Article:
Devotional Ephesians new testament Paul salvation

A Different Way of Seeing?

In this post we look in a little detail at what it means to be dead – no not like that. How did Christ make us alive according to Paul? We also see that a cabbage has much to teach us of the Divine Realm. But we begin with The Essenes.

The Essenes, authors of the ‘dead sea scrolls’ wrote that as a member of their sect you were “raised from the worms of the dead”. The language seems somewhat overstated to us. Paul however, embraced it. We can see similar thoughts as he kicks of Chapter two.

atonement salvation

Irenaeus Explains the Atonement.

This post carries on the introduction to the recapitulation theories that were framed by Irenaeus (130-202). Irenaeus was taught by Polycarp, who in turn heard sermons preached by a certain John the Evangelist. Imagine what that must have been like – to meet first generation apostle – someone who knew Jesus the man? So, we are right back almost at the source.

When I was at school I read Shakespeare and Chaucer; perhaps I should say I was ‘forced to read’ Shakespeare and Chaucer. To be honest, I did not understand much of school, and English Literature classes were some of the most boring of all! (ha ha, the irony!) I could read the words of these old books no problem, but put the words together and they didn’t mean much to me.

atonement new testament Patristics salvation

Irenaeus and two Early Atonement Theories

At long last it is time to launch into one of the theories of the atonement, or more correctly one of the early church Father’s writings about atonement. In study group one of these went down very easily, and the other required a bit more wrestling. I could see that their horizons were being opened up – which is exactly what happened to me when I first heard these ideas too. On reflection though, as I look back, it seems to me that I was being in introduced to ‘a half remembered tune’ playing ‘softly in my mind.’ [1] … See what you think!

The very early church certainly proclaimed the cross, yet seemed to not spill much ink explaining how it provided salvation[2]. Sure, the New Testament (which they didn’t have then of course) mentions various metaphors as we have seen. From the second century Irenaeus (130-202) and others began to think of cross in terms of conflict with the powers of the day. This goes beyond the ‘Jesus is Lord’ vs ‘Caesar is Lord’ that we might think we understand, off into the spiritual, cosmic realm.

atonement salvation

Atonement – plunging in

I began to think about doing a series on the ‘Atonement’ in life group as soon as life group started – sometime in September 2018. I plunged into the idea during July 2019. I began by getting the group to share testimonies, which was very good – though not as I thought it would be because there was so little atonement in their stories. Interesting.

In the meantime I had gone off and rejoined Oak Hill Library (where they train vicars…) What unbridled joy to be able to go in there again, where I used to study for my MA. I came out with an average sized pile of books to read over the summer. I sure do need a hobby.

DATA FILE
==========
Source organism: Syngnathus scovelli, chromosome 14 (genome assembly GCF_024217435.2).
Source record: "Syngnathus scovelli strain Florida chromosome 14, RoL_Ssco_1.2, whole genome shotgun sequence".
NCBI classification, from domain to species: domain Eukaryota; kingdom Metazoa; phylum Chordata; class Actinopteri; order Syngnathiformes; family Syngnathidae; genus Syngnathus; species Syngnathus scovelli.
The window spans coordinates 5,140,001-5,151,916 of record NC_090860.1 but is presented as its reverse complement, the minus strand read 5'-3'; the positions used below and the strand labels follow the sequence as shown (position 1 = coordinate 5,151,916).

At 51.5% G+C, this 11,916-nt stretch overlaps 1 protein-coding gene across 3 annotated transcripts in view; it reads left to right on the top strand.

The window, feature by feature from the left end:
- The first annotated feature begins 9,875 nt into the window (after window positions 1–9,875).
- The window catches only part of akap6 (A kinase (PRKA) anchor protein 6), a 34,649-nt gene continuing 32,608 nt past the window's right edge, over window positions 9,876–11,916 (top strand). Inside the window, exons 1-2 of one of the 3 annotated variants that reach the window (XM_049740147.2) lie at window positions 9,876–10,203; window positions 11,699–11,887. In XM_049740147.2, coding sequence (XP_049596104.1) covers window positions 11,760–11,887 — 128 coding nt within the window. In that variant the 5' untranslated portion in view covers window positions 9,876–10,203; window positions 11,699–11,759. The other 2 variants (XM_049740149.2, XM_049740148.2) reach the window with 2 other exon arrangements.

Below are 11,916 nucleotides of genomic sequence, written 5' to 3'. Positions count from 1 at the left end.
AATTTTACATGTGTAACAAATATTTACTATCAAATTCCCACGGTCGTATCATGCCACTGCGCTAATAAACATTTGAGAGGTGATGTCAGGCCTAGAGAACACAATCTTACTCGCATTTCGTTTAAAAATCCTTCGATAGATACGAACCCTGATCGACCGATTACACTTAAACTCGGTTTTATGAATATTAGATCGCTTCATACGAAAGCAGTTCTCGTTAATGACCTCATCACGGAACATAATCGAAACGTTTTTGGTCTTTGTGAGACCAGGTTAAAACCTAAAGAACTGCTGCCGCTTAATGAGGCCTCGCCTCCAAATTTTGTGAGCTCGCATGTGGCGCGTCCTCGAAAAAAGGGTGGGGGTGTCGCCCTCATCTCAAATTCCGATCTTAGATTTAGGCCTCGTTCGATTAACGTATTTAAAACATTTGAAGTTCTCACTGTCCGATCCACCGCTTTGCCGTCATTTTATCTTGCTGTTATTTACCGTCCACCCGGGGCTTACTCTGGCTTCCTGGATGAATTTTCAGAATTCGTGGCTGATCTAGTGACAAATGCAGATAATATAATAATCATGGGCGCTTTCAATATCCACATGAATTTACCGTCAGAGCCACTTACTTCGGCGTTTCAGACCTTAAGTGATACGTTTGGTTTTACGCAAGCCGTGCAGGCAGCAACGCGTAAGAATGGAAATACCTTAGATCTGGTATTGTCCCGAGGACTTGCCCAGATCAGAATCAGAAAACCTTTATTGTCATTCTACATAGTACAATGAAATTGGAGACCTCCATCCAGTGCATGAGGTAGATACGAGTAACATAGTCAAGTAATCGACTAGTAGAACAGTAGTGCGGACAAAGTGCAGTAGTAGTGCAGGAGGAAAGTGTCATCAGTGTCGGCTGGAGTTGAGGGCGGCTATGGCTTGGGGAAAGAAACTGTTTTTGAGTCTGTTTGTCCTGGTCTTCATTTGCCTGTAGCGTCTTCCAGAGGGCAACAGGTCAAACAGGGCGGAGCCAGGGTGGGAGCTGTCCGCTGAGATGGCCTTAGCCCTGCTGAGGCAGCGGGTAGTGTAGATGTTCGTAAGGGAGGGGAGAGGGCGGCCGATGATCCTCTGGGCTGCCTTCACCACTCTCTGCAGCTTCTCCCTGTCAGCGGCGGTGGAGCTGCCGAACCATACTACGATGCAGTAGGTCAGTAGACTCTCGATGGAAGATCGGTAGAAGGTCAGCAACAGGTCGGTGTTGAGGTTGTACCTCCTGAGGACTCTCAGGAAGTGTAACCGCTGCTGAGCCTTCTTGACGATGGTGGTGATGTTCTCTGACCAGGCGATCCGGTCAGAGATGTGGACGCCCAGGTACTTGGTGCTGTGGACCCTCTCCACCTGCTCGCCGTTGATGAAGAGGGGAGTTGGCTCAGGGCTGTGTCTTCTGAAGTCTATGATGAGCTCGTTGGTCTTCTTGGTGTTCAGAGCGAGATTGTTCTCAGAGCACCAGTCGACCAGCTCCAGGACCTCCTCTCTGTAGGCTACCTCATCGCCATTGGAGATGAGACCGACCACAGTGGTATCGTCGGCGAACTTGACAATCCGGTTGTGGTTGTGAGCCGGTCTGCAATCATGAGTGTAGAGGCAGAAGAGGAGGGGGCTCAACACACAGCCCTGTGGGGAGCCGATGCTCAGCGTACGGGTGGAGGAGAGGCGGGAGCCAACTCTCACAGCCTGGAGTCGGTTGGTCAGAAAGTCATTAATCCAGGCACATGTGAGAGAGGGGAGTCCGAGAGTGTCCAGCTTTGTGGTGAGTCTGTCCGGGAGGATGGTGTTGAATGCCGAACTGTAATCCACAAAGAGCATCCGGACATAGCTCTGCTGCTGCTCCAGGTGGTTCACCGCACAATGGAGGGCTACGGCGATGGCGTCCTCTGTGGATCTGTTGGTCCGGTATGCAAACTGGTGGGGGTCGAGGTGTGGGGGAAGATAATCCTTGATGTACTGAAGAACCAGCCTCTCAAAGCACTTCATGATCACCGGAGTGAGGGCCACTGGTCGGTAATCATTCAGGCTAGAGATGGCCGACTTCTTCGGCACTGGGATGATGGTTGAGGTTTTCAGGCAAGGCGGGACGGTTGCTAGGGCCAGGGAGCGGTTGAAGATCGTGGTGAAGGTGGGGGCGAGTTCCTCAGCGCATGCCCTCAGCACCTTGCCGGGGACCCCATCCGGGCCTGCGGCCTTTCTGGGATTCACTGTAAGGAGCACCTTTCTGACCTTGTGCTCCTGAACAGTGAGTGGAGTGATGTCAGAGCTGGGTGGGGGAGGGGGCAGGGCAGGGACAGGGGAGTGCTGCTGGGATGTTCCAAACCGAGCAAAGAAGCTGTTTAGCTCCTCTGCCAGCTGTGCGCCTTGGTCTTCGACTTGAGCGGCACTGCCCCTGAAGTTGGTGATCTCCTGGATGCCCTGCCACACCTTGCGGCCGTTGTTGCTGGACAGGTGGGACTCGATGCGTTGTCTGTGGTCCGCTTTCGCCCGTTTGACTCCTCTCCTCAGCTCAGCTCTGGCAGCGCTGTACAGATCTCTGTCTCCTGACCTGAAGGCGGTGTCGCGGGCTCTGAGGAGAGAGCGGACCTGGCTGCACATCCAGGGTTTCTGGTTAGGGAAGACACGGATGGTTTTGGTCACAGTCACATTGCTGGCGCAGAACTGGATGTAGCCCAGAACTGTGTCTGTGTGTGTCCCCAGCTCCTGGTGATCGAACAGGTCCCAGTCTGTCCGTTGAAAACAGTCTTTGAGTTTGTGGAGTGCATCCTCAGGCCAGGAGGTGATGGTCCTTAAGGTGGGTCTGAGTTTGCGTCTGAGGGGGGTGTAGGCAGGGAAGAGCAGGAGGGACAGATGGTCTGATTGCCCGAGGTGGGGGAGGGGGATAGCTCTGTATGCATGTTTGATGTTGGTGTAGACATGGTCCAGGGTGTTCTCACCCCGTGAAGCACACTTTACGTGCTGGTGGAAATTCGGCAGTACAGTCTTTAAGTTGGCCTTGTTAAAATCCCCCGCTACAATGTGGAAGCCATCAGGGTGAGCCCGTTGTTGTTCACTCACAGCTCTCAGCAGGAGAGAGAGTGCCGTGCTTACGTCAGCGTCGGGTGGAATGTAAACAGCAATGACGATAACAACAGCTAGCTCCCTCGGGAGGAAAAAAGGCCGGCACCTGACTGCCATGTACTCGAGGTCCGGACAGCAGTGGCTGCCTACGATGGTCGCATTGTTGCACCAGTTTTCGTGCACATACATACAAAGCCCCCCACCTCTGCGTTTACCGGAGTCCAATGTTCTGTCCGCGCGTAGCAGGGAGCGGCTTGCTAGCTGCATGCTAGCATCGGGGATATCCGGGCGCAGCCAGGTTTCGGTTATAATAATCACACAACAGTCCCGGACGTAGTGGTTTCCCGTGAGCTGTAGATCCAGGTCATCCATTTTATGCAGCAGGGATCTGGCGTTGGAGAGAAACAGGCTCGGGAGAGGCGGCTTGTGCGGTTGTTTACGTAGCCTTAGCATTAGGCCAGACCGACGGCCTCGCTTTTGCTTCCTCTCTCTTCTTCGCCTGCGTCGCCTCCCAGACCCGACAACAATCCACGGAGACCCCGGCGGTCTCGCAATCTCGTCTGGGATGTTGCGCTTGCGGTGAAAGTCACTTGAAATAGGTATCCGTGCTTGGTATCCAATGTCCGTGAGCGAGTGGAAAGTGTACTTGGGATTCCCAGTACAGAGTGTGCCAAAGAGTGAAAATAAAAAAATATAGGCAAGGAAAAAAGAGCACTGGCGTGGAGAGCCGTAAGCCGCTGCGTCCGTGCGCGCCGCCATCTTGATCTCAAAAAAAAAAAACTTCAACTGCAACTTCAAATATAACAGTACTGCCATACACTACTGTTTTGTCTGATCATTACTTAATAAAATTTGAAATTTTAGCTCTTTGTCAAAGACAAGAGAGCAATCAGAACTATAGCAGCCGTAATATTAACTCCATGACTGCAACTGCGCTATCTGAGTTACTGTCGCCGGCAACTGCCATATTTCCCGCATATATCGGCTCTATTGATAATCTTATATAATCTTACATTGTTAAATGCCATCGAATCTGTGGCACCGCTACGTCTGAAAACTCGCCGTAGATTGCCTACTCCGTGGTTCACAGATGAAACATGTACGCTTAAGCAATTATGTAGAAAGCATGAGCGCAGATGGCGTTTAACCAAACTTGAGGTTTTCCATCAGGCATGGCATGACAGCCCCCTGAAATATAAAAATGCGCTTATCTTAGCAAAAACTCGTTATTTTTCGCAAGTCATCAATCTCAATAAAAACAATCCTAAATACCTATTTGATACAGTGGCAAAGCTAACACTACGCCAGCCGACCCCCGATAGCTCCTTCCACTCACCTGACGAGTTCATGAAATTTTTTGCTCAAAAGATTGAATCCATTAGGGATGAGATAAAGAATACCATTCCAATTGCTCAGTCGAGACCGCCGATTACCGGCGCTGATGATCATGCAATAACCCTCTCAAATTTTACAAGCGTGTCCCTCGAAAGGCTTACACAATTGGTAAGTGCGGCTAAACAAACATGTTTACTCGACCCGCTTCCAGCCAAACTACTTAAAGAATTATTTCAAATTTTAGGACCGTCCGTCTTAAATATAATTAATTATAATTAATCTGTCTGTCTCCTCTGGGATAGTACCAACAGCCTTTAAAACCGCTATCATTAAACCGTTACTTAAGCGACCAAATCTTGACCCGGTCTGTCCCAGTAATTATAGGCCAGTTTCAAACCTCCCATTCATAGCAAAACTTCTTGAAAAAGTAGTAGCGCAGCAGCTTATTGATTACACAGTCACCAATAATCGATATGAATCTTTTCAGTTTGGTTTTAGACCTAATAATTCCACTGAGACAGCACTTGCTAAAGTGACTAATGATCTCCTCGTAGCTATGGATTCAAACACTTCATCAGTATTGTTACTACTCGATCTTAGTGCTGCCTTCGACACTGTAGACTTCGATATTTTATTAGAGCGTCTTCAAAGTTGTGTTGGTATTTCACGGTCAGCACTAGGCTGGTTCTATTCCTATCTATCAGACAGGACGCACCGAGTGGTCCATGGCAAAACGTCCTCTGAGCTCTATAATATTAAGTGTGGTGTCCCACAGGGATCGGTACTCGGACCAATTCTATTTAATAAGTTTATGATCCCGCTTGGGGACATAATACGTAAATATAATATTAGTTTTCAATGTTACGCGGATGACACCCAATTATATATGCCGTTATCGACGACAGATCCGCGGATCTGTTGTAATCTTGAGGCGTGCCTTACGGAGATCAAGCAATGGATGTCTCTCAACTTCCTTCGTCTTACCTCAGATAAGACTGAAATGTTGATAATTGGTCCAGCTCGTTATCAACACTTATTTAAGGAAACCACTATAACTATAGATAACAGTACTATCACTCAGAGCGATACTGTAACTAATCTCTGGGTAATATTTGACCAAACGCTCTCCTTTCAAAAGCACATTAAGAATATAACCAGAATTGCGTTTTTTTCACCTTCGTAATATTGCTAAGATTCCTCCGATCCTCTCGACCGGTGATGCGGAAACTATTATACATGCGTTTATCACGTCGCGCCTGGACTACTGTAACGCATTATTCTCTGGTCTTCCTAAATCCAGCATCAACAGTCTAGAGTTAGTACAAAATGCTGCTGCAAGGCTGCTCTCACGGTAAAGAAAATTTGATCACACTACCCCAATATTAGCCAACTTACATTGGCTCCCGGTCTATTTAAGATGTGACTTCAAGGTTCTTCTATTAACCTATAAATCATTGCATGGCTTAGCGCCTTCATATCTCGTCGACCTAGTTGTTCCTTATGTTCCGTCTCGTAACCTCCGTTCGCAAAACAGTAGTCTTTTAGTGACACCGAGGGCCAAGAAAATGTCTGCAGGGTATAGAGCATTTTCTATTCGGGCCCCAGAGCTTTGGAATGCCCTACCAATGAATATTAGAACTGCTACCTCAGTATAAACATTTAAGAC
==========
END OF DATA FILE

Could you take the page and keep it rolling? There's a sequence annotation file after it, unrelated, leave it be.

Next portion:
atonement salvation

Atonement – why?

As I said in the first of these posts – atonement – ‘asking the question‘ this subject is a right old rabbits’ maze of dimly lit tunnels. One question leads to another and another and another – you get the idea. It is easy to get lost (unless you are a rabbit) and at times, you need to go back to the start…

Whatever people say, the bible does tie together. Sure, there are difficult, weird and mysterious bits.

atonement salvation

Atonement – our story?

When planning the Atonement series for our home fellowship group (ugh – what awful terminology) I started off by getting the members to give their testimonies. I had thought this would take two sessions, and I wasn’t wrong. In all eight people shared something of their various journeys to faith and it was really, really helpful. I deliberately didn’t give them much of a steer – just ‘take as long as you want’.

Most people started with ‘my testimonial isn’t very interesting’ or ‘mine isn’t very dramatic’ or some such phrase.

Devotional Patristics salvation

Augustine and Gregory of Nyssa

This was a stonker of an essay, which was both a joy and a pain to write. Both of these theologians wrote masses of material. Augustine is in some sense known as the Father of the Western Church, and much of what we believe in the West goes back to him. Interestingly, I recently heard some Orthodox Theologians expresses the opinion that Augustine was a heretic … when considering some of his views. Gregory was new to me, and I was so impacted by him that I am considering doing something on him for my dissertation.

The subject matter of this essay is not for the timid evangelical who doesn’t want to have their reading of scripture challenged. When the eastern and western churches ‘branched off’ they each took some unique theology with them. In my opinion the east has A LOT to teach us.

I couldn’t get enough of the Gregory of Nyssa. What a depth. What an insight. Perhaps the same is true of Augustine, but given the subject matter I’d take the East any time.

Read on… if you dare (well kind of)

Analyse and evaluate critically Eastern & Western views of human nature, sin and salvation evident in Augustine and Gregory of Nyssa as they write on the nature of the fall & God’s response.